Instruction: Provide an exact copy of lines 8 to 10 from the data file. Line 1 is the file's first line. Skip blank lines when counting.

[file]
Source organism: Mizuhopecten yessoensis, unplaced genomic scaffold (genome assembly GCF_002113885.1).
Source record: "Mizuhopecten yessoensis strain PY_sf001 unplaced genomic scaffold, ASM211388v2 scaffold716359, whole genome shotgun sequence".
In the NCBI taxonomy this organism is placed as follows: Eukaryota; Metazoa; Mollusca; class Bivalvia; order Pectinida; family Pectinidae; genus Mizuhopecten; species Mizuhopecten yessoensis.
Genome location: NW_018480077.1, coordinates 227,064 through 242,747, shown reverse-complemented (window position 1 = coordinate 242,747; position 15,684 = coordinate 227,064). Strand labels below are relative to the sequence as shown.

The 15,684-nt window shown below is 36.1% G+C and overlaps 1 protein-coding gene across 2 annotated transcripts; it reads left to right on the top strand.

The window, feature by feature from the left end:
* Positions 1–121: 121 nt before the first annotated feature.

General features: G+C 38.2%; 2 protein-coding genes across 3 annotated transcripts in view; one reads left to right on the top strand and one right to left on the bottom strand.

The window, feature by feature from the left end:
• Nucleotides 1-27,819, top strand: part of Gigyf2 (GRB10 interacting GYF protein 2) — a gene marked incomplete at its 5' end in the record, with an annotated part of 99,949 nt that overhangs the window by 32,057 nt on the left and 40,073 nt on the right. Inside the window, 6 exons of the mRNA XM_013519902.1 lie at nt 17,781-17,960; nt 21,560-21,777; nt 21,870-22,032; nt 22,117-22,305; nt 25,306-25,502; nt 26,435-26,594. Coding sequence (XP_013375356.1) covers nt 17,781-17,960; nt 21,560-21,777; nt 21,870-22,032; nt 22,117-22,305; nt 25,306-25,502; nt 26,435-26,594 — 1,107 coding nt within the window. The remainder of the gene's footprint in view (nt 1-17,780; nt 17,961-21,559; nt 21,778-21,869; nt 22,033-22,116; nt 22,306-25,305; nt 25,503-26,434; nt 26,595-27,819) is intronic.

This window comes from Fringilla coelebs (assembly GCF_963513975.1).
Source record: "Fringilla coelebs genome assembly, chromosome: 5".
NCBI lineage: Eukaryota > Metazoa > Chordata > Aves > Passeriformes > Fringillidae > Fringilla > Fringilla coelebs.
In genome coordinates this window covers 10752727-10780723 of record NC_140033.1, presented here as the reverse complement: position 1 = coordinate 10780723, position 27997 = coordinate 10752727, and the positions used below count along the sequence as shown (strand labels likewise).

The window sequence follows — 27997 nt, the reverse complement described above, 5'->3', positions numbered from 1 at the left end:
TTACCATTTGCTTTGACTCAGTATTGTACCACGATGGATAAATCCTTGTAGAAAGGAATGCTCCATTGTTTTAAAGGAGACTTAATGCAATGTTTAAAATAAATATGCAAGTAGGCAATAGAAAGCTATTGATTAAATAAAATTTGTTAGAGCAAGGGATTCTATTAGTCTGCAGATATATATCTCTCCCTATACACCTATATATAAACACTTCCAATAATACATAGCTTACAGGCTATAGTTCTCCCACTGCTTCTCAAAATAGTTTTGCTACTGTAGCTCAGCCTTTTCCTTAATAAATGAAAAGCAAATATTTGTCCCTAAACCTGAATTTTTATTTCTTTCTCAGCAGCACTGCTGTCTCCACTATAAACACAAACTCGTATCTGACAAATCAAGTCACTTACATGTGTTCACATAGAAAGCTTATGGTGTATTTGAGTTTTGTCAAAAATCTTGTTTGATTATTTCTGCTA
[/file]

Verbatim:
General features: G+C 38.2%; 2 protein-coding genes across 3 annotated transcripts in view; one reads left to right on the top strand and one right to left on the bottom strand.

The window, feature by feature from the left end:
• Nucleotides 1-27,819, top strand: part of Gigyf2 (GRB10 interacting GYF protein 2) — a gene marked incomplete at its 5' end in the record, with an annotated part of 99,949 nt that overhangs the window by 32,057 nt on the left and 40,073 nt on the right. Inside the window, 6 exons of the mRNA XM_013519902.1 lie at nt 17,781-17,960; nt 21,560-21,777; nt 21,870-22,032; nt 22,117-22,305; nt 25,306-25,502; nt 26,435-26,594. Coding sequence (XP_013375356.1) covers nt 17,781-17,960; nt 21,560-21,777; nt 21,870-22,032; nt 22,117-22,305; nt 25,306-25,502; nt 26,435-26,594 — 1,107 coding nt within the window. The remainder of the gene's footprint in view (nt 1-17,780; nt 17,961-21,559; nt 21,778-21,869; nt 22,033-22,116; nt 22,306-25,305; nt 25,503-26,434; nt 26,595-27,819) is intronic.